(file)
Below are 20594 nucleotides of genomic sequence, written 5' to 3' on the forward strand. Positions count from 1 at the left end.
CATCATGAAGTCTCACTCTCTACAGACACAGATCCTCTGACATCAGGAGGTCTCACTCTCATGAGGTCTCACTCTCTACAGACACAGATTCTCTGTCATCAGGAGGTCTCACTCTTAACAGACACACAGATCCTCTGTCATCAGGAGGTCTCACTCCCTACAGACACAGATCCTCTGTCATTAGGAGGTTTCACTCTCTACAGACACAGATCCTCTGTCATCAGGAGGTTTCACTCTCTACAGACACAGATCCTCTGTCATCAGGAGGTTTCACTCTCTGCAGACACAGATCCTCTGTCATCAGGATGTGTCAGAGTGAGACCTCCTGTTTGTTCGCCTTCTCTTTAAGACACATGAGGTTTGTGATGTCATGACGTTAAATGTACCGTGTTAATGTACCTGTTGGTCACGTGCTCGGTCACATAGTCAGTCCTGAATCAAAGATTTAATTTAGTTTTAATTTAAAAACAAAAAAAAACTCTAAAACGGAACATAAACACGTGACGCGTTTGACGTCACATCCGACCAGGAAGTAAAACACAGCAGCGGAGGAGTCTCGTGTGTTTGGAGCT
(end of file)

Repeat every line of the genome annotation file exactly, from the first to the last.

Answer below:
Below are 20594 nucleotides of genomic sequence, written 5' to 3' on the forward strand. Positions count from 1 at the left end.
CATCATGAAGTCTCACTCTCTACAGACACAGATCCTCTGACATCAGGAGGTCTCACTCTCATGAGGTCTCACTCTCTACAGACACAGATTCTCTGTCATCAGGAGGTCTCACTCTTAACAGACACACAGATCCTCTGTCATCAGGAGGTCTCACTCCCTACAGACACAGATCCTCTGTCATTAGGAGGTTTCACTCTCTACAGACACAGATCCTCTGTCATCAGGAGGTTTCACTCTCTACAGACACAGATCCTCTGTCATCAGGAGGTTTCACTCTCTGCAGACACAGATCCTCTGTCATCAGGATGTGTCAGAGTGAGACCTCCTGTTTGTTCGCCTTCTCTTTAAGACACATGAGGTTTGTGATGTCATGACGTTAAATGTACCGTGTTAATGTACCTGTTGGTCACGTGCTCGGTCACATAGTCAGTCCTGAATCAAAGATTTAATTTAGTTTTAATTTAAAAACAAAAAAAAACTCTAAAACGGAACATAAACACGTGACGCGTTTGACGTCACATCCGACCAGGAAGTAAAACACAGCAGCGGAGGAGTCTCGTGTGTTTGGAGCT